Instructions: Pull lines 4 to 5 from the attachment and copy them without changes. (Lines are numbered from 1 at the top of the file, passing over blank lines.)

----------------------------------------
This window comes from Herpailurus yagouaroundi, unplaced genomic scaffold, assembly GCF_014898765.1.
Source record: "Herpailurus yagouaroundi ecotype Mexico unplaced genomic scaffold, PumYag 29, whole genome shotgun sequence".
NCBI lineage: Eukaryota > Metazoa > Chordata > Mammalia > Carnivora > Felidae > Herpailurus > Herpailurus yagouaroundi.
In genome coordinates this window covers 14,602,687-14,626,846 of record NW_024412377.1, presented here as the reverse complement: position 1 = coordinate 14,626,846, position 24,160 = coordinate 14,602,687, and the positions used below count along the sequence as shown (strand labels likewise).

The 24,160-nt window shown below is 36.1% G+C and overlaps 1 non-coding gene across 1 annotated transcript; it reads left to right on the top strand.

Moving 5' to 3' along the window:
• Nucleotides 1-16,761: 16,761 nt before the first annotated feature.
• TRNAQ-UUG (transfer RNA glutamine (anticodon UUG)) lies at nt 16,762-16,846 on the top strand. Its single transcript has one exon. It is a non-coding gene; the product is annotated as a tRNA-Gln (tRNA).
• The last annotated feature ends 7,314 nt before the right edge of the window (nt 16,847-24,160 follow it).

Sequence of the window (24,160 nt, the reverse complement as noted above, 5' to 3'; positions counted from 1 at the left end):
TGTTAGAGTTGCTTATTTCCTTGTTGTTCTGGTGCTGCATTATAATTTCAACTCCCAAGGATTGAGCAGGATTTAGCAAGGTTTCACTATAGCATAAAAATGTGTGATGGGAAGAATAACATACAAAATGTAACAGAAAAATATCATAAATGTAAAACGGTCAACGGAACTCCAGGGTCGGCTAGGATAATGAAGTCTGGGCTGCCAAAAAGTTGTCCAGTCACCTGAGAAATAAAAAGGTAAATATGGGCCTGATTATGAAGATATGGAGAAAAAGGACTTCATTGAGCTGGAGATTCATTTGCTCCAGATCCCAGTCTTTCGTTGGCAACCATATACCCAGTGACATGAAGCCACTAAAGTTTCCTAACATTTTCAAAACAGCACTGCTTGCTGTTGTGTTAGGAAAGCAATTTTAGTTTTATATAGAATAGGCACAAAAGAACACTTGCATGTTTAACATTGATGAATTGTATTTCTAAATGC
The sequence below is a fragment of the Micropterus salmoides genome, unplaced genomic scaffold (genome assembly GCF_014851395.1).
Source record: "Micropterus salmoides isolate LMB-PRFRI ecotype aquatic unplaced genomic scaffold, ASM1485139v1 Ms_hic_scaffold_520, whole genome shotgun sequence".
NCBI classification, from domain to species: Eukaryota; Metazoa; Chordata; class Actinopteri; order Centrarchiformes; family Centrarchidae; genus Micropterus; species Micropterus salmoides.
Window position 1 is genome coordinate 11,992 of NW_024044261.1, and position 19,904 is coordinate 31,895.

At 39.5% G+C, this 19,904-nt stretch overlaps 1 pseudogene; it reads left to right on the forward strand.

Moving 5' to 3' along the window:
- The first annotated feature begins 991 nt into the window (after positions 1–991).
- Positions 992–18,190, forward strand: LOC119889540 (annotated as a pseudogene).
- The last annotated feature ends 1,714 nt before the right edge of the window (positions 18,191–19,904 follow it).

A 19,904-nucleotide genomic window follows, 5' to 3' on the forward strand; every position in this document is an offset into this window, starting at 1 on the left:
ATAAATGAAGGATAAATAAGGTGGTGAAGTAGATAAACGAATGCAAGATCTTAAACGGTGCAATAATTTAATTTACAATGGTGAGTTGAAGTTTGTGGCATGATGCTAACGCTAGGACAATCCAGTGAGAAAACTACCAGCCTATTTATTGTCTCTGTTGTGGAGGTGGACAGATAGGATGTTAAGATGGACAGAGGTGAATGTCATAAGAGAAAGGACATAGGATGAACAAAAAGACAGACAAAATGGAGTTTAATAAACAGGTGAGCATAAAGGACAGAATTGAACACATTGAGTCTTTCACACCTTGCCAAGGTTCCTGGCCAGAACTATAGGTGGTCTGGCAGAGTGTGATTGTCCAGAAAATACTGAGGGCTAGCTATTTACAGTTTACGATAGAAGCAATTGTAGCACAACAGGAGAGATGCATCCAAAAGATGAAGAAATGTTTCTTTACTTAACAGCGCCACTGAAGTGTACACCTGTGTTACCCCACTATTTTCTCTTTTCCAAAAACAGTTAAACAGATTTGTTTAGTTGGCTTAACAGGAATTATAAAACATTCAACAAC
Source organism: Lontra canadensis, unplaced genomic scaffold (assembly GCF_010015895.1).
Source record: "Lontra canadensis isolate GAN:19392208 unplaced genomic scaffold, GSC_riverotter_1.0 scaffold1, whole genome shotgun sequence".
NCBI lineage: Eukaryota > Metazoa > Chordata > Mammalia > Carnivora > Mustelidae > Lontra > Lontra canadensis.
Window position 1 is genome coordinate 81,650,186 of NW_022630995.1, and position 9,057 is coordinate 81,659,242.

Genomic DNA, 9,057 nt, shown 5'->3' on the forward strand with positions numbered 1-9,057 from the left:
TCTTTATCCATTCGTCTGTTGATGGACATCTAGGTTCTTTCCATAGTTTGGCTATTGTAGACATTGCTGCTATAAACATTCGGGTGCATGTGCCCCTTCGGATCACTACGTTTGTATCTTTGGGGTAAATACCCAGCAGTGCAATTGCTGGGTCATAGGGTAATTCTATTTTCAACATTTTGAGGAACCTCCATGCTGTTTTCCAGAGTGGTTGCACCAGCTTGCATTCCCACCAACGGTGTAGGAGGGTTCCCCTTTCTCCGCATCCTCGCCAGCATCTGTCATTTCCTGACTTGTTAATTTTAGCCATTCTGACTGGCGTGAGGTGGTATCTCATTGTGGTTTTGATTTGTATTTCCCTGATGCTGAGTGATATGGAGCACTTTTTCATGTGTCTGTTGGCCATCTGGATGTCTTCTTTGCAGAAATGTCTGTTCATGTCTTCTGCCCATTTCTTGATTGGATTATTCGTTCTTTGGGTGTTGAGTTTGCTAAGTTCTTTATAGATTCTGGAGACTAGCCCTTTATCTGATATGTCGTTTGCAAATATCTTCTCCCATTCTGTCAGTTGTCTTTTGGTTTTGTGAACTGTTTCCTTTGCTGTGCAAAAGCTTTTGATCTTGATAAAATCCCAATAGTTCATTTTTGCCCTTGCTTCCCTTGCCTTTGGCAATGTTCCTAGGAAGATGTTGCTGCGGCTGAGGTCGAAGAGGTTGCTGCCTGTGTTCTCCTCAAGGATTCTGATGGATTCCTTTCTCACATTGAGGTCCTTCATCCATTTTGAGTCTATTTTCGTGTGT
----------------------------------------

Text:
In genome coordinates this window covers 14,602,687-14,626,846 of record NW_024412377.1, presented here as the reverse complement: position 1 = coordinate 14,626,846, position 24,160 = coordinate 14,602,687, and the positions used below count along the sequence as shown (strand labels likewise).

The 24,160-nt window shown below is 36.1% G+C and overlaps 1 non-coding gene across 1 annotated transcript; it reads left to right on the top strand.